Applied Research and Innovation Services

Environmental clean-up a family affair

Environmental clean-up and the XBOOM

Canadian Floating Fence Corporation (CFFC) is a private Canadian Corporation based in Calgary, Alberta. Their XBOOM® product line is used globally for the containment and environmental clean-up of water and soil contamination. SAIT’s Applied Research and Innovation Services department partnered with CFFC in 2011 to test, validate and verify the efficacy of XBOOM’s polypropylene mesh components for go-to-market.

It was February 1970 when James Neal turned on the news and watched as disaster unfolded at Chedabucto Bay. The SS Arrow had encountered rough seas and ran aground off the coast of Nova Scotia, falling victim to the notorious Cerberus Rock.  Her cargo: 10 million litres of “Bunker C” oil.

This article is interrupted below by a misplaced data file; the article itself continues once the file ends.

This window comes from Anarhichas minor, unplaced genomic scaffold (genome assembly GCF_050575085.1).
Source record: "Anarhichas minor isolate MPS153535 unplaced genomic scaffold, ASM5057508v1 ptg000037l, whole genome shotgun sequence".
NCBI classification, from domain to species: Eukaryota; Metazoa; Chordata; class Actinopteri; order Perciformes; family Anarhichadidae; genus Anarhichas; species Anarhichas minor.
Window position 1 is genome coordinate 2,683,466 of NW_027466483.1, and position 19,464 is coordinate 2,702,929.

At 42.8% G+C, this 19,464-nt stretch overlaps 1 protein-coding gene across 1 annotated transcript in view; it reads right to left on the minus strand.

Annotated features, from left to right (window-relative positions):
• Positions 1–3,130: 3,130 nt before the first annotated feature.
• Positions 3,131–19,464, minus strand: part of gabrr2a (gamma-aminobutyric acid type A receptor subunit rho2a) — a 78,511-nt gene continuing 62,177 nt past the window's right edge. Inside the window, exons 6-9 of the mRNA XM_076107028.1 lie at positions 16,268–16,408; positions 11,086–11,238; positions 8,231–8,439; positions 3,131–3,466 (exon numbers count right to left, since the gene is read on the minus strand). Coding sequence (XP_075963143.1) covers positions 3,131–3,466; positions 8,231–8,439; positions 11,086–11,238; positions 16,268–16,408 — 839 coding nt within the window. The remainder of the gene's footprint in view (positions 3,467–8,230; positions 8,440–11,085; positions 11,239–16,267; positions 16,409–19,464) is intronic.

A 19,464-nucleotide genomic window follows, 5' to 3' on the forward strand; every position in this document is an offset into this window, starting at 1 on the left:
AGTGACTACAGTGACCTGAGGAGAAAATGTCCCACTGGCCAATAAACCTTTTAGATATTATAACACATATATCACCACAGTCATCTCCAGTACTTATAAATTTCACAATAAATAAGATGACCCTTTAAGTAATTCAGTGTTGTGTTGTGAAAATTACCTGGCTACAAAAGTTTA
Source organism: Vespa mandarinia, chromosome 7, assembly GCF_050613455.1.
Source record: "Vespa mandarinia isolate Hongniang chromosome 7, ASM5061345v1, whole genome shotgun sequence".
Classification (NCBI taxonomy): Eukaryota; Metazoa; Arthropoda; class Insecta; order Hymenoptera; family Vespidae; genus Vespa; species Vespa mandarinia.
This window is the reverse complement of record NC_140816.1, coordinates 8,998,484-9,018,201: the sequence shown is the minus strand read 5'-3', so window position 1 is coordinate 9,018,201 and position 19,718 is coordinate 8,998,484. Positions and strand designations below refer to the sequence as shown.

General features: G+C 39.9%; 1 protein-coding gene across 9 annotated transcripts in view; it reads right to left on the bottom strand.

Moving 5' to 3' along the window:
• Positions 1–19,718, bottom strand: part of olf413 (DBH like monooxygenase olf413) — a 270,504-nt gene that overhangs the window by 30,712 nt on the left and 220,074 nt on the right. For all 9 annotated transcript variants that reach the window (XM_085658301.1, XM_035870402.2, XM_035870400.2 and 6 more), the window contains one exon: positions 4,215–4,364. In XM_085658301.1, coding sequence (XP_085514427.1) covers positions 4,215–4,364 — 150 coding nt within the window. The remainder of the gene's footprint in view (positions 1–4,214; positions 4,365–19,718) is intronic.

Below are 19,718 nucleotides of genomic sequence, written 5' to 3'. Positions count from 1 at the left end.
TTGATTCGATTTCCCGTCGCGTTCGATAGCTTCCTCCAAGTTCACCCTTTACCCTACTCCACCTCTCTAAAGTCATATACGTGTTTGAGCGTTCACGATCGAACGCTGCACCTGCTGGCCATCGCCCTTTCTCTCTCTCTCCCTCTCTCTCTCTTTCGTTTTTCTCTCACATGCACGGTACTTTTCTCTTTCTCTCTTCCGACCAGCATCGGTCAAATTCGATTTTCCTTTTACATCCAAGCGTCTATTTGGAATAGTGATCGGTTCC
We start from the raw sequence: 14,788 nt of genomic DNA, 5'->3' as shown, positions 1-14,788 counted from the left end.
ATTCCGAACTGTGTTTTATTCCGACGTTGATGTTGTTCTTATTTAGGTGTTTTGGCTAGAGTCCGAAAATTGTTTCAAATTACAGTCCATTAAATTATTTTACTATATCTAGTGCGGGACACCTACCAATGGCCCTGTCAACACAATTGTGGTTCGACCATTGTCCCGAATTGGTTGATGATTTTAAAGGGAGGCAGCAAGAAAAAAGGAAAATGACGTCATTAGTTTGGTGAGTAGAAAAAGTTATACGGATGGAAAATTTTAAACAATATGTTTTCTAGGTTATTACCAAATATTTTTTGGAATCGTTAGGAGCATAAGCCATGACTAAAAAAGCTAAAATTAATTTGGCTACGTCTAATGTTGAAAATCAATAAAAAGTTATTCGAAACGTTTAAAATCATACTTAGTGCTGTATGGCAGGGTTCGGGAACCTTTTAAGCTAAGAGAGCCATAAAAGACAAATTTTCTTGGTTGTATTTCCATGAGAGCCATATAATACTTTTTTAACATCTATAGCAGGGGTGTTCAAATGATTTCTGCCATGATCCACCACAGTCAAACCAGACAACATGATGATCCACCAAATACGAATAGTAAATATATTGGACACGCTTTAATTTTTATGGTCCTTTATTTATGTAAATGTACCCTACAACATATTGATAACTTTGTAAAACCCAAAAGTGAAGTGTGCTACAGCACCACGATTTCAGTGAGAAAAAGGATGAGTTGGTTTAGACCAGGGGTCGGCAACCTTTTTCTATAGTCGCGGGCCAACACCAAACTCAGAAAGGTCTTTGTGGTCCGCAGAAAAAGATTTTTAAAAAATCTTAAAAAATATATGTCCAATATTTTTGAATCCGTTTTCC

Within a day, a mile-long oil slick was headed for Cape Breton in what would eventually become one of the worst oil spills in Canadian history. All said and done, 8,000 tonnes of oil spoiled 300 kilometres of shoreline and killed 2,500 sea birds.

Who wouldn’t be angry? The event was predictable, yet there seemed no remedy available to mitigate its consequences.

A telephone engineer by trade and a mad scientist at heart, James was never short on ideas. And wife Pauline, surrounded by the chaos only four sons can create, was all too willing to embrace the madness – so long as nobody burned the house down.

The Neal family set out to prove more could be done to lessen the impact of maritime incidents like tanker spills. Today, their invention is disrupting the environmental clean-up industry globally.

It all started with a half-dozen tubes of Pauline’s lipstick.